Wiltshire forge reopened by descendant of last village smithy

Image caption Following the village blacksmith's death, the old forge was left completely untouched for more than 30 years

A Wiltshire forge, closed for over 30 years, has been re-opened by a great-grandson of the village blacksmith.

Marc Hart, a former accountant, grew up next door to the Aldbourne village smithy where both his great-grandfather and great-uncle worked.

But in 1982, following the sudden death of his great-uncle, the furnace was put out and the forge doors closed.

Now, following redundancy, Mr Hart has re-opened the forge to become the third person in his family to work as a blacksmith in Aldbourne.

The Old Forge on The Square was left completely undisturbed following the death of Mr Hart's great-uncle Alan Liddiard.

"It was all there - everything was there," said Mr Hart.

"All the coals were still in the furnace and when we went to light it - we just dug out the fire, lit some paper and it went straight away."

'Black nappies'

Brought up by his grandparents, in the cottage attached to the forge, Mr Hart said he was told his nappies were "always black" from being in the forge.

"My great-uncle Liddiard always said I'd be the next blacksmith of Aldbourne," said Mr Hart.

"But my nan thought I should get my education first."

Image caption Marc Hart's great-grandfather shoed the last oxen in the village in 1917

It wasn't until he was offered redundancy from his accountancy position at a building society in Swindon, that Mr Hart was able to realise his dream.

"I think deep down my grandparents always wanted it to be a blacksmiths again," said Mr Hart.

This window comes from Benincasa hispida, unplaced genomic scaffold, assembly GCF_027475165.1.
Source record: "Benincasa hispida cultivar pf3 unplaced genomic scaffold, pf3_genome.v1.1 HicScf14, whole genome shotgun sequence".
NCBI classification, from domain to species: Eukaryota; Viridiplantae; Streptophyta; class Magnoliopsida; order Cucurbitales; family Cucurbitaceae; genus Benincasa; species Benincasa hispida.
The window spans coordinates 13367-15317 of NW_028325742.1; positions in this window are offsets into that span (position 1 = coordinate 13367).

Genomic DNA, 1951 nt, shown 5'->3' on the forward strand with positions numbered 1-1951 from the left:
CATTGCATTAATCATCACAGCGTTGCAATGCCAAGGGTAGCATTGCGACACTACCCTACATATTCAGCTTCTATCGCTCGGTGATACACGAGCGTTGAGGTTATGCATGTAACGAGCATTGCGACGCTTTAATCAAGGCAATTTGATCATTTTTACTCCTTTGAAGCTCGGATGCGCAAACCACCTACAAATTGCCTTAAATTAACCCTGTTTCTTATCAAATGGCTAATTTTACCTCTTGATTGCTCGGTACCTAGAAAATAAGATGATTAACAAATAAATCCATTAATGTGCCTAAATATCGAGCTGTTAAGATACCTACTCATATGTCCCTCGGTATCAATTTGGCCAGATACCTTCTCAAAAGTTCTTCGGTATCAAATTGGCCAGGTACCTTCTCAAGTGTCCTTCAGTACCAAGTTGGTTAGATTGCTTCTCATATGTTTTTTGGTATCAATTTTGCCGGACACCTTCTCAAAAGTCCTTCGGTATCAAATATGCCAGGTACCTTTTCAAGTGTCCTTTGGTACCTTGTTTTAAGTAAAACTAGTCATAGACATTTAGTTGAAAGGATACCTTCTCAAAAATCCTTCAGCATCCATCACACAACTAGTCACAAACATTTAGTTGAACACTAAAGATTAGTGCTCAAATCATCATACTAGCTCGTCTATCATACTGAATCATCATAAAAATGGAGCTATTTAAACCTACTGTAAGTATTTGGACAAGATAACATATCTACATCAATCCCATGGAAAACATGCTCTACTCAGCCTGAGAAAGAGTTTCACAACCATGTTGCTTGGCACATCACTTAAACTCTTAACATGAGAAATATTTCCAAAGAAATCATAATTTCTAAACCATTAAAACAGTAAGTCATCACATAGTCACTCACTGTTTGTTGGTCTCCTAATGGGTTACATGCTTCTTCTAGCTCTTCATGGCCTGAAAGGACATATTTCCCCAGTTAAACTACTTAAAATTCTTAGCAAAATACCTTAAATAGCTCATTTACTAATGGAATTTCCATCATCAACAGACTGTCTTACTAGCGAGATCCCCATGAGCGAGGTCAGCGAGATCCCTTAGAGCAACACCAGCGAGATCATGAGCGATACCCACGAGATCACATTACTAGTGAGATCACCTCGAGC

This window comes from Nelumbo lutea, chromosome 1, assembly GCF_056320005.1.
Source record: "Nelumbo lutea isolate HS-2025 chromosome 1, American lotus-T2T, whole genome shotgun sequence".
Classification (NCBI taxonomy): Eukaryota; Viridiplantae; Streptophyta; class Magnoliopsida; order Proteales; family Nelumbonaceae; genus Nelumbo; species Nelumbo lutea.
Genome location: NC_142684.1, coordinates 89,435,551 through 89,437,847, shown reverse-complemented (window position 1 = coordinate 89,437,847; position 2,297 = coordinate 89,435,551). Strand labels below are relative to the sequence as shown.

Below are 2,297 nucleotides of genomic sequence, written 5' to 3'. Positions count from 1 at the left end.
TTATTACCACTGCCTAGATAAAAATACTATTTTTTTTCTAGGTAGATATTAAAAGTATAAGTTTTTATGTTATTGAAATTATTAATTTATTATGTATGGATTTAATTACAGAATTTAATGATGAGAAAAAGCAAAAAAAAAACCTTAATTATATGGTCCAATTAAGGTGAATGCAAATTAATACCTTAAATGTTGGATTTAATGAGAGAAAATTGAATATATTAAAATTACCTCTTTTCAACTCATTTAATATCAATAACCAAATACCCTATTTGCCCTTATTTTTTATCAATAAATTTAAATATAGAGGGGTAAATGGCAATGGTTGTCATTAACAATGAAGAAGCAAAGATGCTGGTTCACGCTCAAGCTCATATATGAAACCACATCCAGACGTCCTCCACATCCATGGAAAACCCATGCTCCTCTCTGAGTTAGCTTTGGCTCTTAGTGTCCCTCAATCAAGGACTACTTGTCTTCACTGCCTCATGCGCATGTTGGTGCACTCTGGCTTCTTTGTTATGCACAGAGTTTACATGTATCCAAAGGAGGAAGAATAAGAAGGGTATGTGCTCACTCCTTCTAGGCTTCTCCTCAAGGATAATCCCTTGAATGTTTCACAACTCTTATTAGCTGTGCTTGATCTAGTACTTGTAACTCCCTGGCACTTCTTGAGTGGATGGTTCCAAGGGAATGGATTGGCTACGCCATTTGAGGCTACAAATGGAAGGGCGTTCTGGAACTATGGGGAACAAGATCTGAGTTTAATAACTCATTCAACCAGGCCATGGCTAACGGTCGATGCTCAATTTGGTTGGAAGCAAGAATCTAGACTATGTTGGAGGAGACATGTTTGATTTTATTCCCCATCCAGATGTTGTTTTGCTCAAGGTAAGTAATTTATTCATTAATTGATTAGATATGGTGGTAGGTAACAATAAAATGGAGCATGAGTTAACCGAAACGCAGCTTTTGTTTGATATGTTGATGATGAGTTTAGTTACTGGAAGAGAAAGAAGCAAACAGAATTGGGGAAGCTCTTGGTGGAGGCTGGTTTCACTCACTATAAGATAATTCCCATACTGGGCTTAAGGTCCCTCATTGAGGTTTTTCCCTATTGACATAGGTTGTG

"That's why they left it all so completely undisturbed and left it to me in their will."

When Mr Hart took over the forge, last year, it was filled with piles of metal, tools and cans, weather vanes, wheels, horseshoes, lanterns, shovels, forks and fire-irons.

It took more than a year to clear out with many items being used as examples to copy, inspiration for new designs or simply re-used.

'Shoed last oxen'

"You couldn't actually see a square foot of floor when we first came in here and started clearing out," said Mr Hart.

"But there's a real wealth of artefacts and there's one wall where every time you look at it you see something different."

Using 100-year-old hammers, last wielded by his great-grandfather and great-uncle, on the forge's original anvil Mr Hart is now working on a series of commissions.

"In the 1940s my great-grandad was shoeing up to nine horses a day and he shoed the last oxen in the village in 1917," said Mr Hart.

"I'm focussing on ornamental wrought iron work but I'm hoping to get a farrier in, a few days a week, and hopefully I can learn [farriery] from them."

More on this story

Related Internet links

The BBC is not responsible for the content of external Internet sites